Don’t know if any penguins were involved in the successful experiment that Kepler Communications demonstrated delivering over 100Mbps connectivity service in the Arctic region to the German icebreaker Polarstern.
The vessel is located around 85 degrees N and is the home to the MOSAiC scientific expedition. The demonstration marks the first time in history that the central Arctic is successfully connected through a high-bandwidth satellite network.
Kepler’s two polar-orbiting satellites are being used to transfer data for scientists taking part in MOSAiC, the most extensive research expedition ever to the North Pole. MOSAiC is an international expedition consisting of hundreds of scientists and operations crew, which will remain locked into the Arctic ice sheet to study the environment. The team will spend the next 12 months drifting along with the ice sheet, with the purpose of the mission being to take the closest look ever at the effects of climate change on the Arctic.
Kepler has provided the Polarstern is equipped witthe world’s only high-bandwidth satellite data link delivered from low-Earth orbit (LEO) that is available in the Arctic. With the vessel operating well outside the range of traditional high-throughput satellites, Kepler is providing 100x higher data speeds, when the satellite passes the vessel than would be otherwise available to the ship. This improved data transfer capability means scientists can share large data files between ship and shore, improving the ability to share, analyze, and disseminate information.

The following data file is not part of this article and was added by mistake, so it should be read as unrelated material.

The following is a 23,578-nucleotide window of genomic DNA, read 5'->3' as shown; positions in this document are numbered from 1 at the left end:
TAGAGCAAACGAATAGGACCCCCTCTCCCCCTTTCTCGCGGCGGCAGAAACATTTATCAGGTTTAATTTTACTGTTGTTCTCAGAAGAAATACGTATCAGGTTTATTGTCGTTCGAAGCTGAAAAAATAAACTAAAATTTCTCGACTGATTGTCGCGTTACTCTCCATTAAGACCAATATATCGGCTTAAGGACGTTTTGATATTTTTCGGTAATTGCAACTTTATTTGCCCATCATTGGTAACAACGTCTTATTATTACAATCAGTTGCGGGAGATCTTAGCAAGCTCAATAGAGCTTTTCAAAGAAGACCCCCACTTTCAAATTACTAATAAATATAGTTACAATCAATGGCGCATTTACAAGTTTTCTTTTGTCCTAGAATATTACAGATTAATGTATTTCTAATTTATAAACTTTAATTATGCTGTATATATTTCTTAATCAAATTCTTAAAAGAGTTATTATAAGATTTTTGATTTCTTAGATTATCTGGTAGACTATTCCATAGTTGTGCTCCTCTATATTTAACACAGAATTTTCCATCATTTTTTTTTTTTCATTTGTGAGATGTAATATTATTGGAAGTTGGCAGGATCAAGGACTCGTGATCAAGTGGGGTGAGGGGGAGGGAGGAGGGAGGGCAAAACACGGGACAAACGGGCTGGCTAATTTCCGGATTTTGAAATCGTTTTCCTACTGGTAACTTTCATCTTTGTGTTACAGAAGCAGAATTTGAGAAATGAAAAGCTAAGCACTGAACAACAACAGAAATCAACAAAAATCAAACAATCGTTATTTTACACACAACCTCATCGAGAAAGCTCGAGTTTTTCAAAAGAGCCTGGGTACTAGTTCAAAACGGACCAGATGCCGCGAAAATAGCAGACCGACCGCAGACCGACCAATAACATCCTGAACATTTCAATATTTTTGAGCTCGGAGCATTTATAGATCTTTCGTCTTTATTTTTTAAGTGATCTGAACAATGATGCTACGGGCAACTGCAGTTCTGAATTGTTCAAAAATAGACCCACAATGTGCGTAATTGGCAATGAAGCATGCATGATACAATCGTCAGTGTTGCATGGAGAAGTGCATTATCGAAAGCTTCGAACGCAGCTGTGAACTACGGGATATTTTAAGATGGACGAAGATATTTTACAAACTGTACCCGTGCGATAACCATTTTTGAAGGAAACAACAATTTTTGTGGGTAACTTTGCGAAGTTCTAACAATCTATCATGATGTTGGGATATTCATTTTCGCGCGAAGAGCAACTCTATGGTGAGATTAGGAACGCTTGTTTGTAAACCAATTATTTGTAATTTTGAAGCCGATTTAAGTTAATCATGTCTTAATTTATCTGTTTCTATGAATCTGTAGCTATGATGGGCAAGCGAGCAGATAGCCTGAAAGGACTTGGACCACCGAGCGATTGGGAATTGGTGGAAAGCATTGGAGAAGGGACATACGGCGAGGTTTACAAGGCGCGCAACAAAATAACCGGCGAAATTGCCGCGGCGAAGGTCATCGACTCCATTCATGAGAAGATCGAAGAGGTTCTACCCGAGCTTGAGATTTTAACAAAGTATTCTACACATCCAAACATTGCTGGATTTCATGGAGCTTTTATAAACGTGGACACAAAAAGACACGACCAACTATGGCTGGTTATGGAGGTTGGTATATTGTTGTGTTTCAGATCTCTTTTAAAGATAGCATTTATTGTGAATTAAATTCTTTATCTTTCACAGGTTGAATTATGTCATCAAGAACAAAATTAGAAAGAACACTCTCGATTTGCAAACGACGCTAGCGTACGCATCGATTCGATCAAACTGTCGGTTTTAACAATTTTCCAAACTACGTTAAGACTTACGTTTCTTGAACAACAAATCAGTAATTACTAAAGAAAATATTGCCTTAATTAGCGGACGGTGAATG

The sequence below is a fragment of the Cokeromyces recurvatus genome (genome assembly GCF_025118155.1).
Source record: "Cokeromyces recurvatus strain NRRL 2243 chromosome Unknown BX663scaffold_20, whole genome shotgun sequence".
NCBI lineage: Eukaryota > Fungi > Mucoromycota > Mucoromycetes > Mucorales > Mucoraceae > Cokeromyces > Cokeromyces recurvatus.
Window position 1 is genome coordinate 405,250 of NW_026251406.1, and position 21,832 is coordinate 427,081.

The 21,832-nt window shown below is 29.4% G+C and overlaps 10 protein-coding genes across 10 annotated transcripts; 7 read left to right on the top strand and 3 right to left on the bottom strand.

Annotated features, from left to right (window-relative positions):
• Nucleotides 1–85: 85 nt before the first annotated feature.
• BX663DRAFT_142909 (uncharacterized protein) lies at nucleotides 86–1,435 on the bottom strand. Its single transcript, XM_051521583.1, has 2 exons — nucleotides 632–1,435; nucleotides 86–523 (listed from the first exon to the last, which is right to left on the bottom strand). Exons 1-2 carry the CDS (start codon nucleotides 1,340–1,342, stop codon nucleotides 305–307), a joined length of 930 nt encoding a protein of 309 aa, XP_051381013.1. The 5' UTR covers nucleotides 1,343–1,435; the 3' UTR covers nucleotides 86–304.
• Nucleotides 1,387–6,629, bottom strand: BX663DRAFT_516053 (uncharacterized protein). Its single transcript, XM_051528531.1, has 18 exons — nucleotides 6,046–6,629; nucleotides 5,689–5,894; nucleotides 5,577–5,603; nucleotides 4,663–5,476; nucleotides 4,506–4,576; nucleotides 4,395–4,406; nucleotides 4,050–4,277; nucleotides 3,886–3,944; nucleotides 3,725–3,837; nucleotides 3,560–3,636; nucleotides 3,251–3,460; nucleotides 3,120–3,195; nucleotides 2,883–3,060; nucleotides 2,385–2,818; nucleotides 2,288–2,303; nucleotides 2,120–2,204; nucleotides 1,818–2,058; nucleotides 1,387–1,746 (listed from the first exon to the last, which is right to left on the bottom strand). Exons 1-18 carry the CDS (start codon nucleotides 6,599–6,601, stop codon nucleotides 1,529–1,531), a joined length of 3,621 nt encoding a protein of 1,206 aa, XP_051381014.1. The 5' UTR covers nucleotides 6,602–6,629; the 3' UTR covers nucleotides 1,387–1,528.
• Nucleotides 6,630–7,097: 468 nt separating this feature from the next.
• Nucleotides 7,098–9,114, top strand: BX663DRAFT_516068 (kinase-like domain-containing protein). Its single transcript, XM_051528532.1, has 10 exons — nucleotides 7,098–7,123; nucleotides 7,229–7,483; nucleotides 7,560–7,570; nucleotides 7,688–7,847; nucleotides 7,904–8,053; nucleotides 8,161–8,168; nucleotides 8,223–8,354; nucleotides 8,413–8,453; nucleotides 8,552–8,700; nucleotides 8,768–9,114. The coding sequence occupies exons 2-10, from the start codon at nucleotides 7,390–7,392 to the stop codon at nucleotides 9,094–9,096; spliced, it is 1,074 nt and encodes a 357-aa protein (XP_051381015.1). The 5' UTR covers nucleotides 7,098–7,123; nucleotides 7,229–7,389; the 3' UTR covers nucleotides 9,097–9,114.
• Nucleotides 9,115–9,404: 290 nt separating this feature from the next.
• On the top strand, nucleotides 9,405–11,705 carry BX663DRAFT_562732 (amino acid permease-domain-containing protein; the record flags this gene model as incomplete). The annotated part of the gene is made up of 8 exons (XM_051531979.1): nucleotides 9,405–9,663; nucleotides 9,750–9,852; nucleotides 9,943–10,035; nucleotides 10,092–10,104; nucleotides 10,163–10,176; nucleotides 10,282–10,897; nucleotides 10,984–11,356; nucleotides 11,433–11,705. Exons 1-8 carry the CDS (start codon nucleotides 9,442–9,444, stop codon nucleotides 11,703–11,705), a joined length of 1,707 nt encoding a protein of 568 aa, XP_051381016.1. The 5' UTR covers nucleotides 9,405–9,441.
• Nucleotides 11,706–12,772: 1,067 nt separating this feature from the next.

Mina Mitry, CEO at Kepler said that their Global Data Service provides a cost-effective means to transfer large data volumes that will be gathered over the course of MOSAiC. Rather than only storing data locally and analyzing once physical storage can be sent back with supply vessels, they are giving scientists the ability to continuously transfer test and housekeeping data sets over their unique LEO satellite network.
Kepler’s Global Data Service™ will save time, money and, most importantly, improve the ability for MOSAiC scientists to carry out their critical mission of studying climate change.
In charge of MOSAiC’s logistics is the Alfred Wegener Institute Helmholtz Centre for Polar and Marine Research (AWI), from Germany. They are responsible for leading this international expedition that involves the joint efforts of 19 countries around the world. With over USD 158 million in funding, the most advanced technology on a research icebreaker, and an astonishing quantity of planning and logistics, MOSAiC is the largest expedition to the North Pole ever in history.
Professor Markus Rex, MOSAiC project leader and atmospheric scientist at the Alfred Wegener Institute in Potsdam added that the high polar regions are the last frontiers of the globe where high bandwidth data connections could not be established so far. Kepler’s new Global Data Service now enables them to send back bulk data, including key data files for monitoring the status of instruments together with experts at home. This will contribute to the success of MOSAiC.
The MOSAiC expedition began when the Polarstern set sail from Norway this past September and will continue for more than a year. Findings from the mission will help better assess the future of Earth’s climate, and provide valuable information to help fight climate change.
Kepler is the world’s only provider of high-bandwidth satellite services in the poles. Aboard the Polarstern, Kepler has demonstrated data rates of 38 Mbps downlink and 120 Mbps uplink to a 2.4m Ku-band VSAT (Very Small Aperture Terminal).